The truth can’t and won’t save him.

    1 Fish live in water.
    2 Birds have wings.
    3 Vampires suck blood!
    4 and LIARS LIE.

    Spending your time with/on them (esp 3 & 4) will never change who and what they are.

    Liked by 3 people


  440. Kiwi, you must have a lot of time on your hands to be posting at all hours of the day and night!

    Like


  441. @Fan

    Great points!

    Reminds me of the tale of the Frog and the Scorpion.
    http://allaboutfrogs.org/stories/scorpion.html

    Like


  442. @Sharina

    Arguments about Muslim deaths are a red herring.
    http://www.nizkor.org/features/fallacies/red-herring.html

    They represent a false equivalence tactic designed to distract you and put you on the defensive.

    It wastes of your time and energy.

    Liked by 1 person


  443. ” on Thu 19 May 2016 at 14:58:06
    Herneith

    Kiwi, you must have a lot of time on your hands to be posting at all hours of the day and night!”

    His granddad, Sheriff Harry Lee left him a fortune based extorting money from blacks.

    Like


  444. All kidding aside, I want to express my admiration for Kiwi, as one pain in the ass to another.

    Like


  445. @gro jo

    Ever the contrarian. LOL!

    Liked by 1 person


  446. @Sharina

    She as well as jefe did call him a uncle Tom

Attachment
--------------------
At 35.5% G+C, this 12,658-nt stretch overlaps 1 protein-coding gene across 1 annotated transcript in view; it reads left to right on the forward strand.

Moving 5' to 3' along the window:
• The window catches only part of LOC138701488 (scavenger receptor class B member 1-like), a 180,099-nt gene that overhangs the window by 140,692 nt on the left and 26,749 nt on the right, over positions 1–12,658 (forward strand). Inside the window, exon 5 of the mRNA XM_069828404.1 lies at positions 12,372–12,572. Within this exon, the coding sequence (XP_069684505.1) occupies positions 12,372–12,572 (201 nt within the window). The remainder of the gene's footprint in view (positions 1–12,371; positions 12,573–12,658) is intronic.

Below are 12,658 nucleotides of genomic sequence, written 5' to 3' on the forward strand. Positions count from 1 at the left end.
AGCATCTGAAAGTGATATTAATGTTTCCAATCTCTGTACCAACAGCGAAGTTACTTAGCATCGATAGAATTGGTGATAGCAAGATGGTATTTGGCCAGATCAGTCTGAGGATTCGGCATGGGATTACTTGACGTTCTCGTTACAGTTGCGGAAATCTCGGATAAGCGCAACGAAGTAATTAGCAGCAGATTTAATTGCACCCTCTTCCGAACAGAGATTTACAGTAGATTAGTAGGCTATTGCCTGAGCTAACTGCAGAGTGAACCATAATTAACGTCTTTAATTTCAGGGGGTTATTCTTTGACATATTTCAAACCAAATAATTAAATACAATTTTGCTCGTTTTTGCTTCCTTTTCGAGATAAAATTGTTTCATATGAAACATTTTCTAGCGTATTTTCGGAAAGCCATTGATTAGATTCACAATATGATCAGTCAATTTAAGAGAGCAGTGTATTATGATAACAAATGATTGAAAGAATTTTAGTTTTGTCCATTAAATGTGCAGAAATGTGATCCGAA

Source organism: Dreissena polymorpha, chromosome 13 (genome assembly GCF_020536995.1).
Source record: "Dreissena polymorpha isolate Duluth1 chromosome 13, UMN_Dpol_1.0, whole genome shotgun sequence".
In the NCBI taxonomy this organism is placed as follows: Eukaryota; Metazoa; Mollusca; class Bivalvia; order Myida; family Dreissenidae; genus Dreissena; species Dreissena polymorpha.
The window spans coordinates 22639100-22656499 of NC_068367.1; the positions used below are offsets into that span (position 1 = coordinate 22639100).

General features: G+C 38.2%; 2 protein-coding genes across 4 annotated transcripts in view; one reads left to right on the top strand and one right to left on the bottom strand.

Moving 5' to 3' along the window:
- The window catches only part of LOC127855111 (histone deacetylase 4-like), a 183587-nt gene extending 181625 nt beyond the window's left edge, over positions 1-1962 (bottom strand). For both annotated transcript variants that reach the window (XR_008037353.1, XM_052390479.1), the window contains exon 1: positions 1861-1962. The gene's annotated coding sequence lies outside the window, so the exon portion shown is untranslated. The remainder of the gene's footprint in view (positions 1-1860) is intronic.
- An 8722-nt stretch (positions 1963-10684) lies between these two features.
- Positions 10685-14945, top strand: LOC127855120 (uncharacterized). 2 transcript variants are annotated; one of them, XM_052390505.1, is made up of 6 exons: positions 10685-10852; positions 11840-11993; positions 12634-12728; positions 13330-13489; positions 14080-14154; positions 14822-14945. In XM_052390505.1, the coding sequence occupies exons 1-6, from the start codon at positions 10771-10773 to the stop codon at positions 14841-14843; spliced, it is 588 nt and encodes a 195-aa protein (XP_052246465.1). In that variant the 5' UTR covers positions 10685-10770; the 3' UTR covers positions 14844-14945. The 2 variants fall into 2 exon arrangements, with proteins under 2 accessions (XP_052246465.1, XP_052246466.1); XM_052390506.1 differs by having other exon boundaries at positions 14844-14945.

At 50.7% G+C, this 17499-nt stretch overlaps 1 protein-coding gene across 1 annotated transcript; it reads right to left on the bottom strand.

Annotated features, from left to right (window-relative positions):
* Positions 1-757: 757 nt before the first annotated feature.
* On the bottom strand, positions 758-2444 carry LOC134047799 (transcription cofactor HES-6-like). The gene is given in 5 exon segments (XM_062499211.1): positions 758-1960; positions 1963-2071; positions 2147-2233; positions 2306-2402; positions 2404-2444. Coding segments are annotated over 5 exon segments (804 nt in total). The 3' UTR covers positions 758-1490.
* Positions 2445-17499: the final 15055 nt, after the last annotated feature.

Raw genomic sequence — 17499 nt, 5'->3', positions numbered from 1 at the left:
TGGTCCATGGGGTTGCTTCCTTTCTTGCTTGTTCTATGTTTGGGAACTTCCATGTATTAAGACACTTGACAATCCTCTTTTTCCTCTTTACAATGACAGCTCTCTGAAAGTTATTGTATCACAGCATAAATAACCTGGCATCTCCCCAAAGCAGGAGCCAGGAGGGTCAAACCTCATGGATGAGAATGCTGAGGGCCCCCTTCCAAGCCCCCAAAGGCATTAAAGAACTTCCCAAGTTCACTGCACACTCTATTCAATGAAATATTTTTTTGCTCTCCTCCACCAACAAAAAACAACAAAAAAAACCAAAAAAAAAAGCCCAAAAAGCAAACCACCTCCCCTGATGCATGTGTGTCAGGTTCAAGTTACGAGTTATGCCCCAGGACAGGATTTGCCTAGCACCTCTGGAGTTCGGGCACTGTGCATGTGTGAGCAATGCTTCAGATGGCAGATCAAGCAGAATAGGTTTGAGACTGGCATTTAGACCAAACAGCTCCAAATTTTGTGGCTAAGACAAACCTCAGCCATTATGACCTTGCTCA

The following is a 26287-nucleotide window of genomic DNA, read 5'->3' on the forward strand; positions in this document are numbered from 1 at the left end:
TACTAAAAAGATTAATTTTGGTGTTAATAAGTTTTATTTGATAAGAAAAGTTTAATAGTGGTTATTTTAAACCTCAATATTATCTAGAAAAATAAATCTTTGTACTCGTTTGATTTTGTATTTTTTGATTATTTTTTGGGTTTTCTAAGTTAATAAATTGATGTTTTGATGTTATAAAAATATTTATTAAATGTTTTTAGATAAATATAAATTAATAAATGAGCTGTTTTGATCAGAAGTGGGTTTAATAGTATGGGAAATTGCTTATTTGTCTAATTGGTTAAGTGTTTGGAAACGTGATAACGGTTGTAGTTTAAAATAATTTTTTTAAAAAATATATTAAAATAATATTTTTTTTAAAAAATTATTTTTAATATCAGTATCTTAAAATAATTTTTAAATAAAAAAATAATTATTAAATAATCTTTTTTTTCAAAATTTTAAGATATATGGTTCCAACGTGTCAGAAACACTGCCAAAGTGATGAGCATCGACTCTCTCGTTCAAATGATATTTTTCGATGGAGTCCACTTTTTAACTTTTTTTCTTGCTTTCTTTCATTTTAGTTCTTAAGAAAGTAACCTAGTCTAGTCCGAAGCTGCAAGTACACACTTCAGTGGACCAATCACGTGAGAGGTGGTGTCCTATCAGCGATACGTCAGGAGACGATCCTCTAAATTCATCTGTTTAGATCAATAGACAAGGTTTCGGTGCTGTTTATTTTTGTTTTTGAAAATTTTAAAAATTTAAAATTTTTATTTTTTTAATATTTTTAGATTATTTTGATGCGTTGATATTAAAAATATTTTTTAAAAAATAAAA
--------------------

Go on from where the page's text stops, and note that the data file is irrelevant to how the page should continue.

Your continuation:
I really don’t want to get into this, but neither Solitaire nor I ever called him an Uncle Tom. Please go back and check in case your forgot. He used that name himself alleging that other people were doing that.

    Solitaire said that he related about some of his behaviour that reflected “cozying up to whites” plus some other things that caused her to think he was acting “worse than an Uncle Tom”, and on that point, I happened to agree with her. That is all.

    Like


  447. @Gro Jo

    I’n just waiting on your I told you so.

    @Jefe

    Then I stand corrected in regards to either of you calling him an Uncle Tom, but the issue he presented still did not get addressed because the concern was what he was.

    Like


  448. @ Sharina

    I admit that I never fully addressed TheHipHopRecords on the issue of those Asians who “worship” whiteness, but it was largely because he never responded to my questions about his understanding of colonialism. I was ready to engage with him in a conversation about the reasons behind that worship, but he didn’t respond although I asked him more than once. Perhaps I should have gone ahead with my explanation anyway, but he didn’t seem interested.

    The elevation of whiteness and the existence of colorism in the PI and similar countries is a legacy of being colonized and subjugated by whites, who instituted a system where white people treated mixed-race and lighter-skinned Asians better. It cannot simply be reduced to “Asian chicks dig white guys.”